The Biden administration on Tuesday formally pulled the plug on former President Donald Trump’s “remain in Mexico” policy, which forced tens of thousands of asylum-seekers from Central America to stay south of the U.S. border until their claims were heard.
Homeland Security Secretary Alejandro Mayorkas said he was ending the policy, formally known as the Migration Protection Protocols, in a memo to agency heads after a monthslong review by his office. The Biden administration temporarily halted the program on Jan. 20, its first day in office, pending the review.
“I have determined that MPP does not adequately or sustainably enhance border management in such a way as to justify the program’s extensive operational burdens and other shortfalls. Over the course of the program, border encounters increased during certain periods and decreased during others,” the memo said.
Mayorkas said the policy — which Trump had hailed as an effective tool in securing the southern border and international organizations had criticized as inhumane — had produced “mixed results.”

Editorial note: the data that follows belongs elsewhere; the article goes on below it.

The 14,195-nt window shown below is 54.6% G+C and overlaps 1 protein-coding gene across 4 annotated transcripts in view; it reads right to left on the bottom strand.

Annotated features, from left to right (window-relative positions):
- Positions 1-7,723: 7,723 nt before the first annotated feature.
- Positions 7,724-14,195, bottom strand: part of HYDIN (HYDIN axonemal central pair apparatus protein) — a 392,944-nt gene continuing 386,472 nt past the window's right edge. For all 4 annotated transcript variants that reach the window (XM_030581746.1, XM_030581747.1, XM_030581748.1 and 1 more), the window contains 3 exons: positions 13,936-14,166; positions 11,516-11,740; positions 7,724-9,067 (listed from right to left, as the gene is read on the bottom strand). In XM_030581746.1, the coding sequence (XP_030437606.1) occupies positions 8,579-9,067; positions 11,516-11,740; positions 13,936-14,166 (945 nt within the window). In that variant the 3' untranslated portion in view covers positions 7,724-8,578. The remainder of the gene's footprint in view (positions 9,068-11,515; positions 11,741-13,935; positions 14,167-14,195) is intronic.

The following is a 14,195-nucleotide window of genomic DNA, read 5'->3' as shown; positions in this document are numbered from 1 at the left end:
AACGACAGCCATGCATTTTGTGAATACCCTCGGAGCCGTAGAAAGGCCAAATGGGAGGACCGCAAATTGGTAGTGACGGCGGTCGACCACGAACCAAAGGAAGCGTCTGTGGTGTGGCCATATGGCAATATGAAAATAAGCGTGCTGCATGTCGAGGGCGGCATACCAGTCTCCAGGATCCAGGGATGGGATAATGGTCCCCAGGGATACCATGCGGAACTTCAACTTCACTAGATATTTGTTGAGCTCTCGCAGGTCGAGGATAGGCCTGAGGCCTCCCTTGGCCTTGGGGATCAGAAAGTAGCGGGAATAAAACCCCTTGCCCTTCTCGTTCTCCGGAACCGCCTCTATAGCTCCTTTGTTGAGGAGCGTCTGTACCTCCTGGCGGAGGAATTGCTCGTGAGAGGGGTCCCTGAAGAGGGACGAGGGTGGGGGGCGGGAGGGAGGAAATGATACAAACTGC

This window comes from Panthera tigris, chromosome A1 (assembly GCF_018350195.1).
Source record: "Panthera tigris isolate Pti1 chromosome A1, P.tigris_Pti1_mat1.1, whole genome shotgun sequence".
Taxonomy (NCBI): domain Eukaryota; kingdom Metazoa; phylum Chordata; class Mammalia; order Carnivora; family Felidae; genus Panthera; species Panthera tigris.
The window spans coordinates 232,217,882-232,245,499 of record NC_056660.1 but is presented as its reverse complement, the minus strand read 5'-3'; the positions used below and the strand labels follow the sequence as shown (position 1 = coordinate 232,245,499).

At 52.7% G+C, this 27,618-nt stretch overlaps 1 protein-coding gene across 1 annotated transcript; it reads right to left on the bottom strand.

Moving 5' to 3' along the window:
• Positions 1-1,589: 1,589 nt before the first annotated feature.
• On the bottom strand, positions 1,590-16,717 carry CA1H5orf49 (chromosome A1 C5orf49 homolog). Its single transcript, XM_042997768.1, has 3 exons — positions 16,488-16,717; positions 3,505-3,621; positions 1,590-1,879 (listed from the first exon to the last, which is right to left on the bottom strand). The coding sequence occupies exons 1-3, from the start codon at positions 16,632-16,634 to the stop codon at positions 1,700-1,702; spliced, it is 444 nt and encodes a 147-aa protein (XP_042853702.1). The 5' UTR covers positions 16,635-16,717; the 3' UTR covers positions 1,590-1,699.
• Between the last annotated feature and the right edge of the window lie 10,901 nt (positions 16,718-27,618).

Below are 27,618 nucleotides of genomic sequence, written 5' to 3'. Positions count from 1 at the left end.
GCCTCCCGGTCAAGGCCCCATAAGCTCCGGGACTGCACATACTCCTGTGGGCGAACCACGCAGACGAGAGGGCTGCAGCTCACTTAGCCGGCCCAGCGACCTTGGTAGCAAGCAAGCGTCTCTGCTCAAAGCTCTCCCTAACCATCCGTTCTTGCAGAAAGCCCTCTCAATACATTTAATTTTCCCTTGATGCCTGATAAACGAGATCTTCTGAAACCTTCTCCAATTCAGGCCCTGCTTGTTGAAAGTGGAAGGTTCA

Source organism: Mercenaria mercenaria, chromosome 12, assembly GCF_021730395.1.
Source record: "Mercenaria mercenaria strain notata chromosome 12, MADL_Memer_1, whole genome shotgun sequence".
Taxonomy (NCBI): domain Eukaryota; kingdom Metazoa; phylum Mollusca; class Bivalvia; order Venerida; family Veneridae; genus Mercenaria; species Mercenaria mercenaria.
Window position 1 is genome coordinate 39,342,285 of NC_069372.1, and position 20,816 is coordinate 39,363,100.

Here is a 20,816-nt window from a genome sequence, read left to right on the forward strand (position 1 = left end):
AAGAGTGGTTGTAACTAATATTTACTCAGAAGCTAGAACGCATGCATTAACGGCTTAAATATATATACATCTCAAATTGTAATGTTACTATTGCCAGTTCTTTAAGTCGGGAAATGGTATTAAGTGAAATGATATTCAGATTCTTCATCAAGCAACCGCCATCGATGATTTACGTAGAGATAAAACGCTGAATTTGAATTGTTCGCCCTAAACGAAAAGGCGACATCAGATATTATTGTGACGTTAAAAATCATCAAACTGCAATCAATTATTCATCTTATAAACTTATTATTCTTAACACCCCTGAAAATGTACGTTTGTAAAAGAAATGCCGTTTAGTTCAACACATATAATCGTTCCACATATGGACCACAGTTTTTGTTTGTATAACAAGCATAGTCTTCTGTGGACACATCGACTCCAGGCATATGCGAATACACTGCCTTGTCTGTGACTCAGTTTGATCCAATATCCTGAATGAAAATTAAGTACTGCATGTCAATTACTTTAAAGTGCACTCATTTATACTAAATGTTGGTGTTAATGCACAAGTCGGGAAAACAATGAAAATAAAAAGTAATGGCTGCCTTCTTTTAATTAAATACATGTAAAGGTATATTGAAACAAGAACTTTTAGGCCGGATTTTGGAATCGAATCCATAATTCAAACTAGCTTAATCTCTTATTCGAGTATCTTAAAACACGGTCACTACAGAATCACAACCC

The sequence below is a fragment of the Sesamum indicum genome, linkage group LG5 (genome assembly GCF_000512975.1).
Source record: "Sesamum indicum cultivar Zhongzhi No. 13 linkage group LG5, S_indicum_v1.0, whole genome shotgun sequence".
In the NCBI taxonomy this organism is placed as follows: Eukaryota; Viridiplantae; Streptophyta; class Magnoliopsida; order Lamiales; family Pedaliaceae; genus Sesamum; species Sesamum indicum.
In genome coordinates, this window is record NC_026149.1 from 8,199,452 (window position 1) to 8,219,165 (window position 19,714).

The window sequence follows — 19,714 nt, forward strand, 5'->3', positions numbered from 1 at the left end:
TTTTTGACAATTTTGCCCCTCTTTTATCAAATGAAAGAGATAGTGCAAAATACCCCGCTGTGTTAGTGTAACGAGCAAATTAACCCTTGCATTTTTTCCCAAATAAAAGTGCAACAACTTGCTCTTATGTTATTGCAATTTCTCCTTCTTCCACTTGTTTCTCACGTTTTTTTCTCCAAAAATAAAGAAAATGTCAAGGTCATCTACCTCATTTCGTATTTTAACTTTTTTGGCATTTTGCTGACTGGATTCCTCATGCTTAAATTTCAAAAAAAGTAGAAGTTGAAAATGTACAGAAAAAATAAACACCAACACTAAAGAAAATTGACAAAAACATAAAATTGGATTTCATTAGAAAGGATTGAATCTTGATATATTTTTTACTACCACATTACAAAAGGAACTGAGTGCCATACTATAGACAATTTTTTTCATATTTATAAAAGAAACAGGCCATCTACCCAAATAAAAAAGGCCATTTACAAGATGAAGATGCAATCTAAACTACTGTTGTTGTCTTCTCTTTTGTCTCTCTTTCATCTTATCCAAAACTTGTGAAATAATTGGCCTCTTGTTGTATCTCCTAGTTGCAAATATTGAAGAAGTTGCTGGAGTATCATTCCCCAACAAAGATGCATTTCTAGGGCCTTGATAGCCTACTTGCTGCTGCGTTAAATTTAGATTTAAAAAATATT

“It is certainly true that some removal proceedings conducted pursuant to MPP were completed more expeditiously than is typical for non-detained cases, but this came with certain significant drawbacks that are cause for concern,” he wrote.
“The focus on speed was not always matched with sufficient efforts to ensure that conditions in Mexico enabled migrants to attend their immigration proceedings,” he added, noting that a high number of cases were heard in absentia.
While one of the Trump administration’s goals for the policy was to reduce the backlog of asylum cases, “over the course of the program backlogs increased,” Mayorkas wrote.
The policy also didn’t do much to relieve the strain on U.S. personnel patrolling the border — over 25 percent of the 68,000 people who were returned to Mexico were later “reencountered attempting to enter the United States between ports of entry,” Mayorkas wrote.
The memo said that the administration is considering ways to implement long-needed reforms to the U.S. asylum system and that a key part of the reforms involves working with Mexico and Central American countries to stem the number of asylum-seekers while “expanding cooperative efforts to combat smuggling and trafficking networks, and more.”
“I share the belief that we can only manage migration in an effective, responsible, and durable manner if we approach the issue comprehensively, looking well beyond our own borders,” Mayorkas wrote.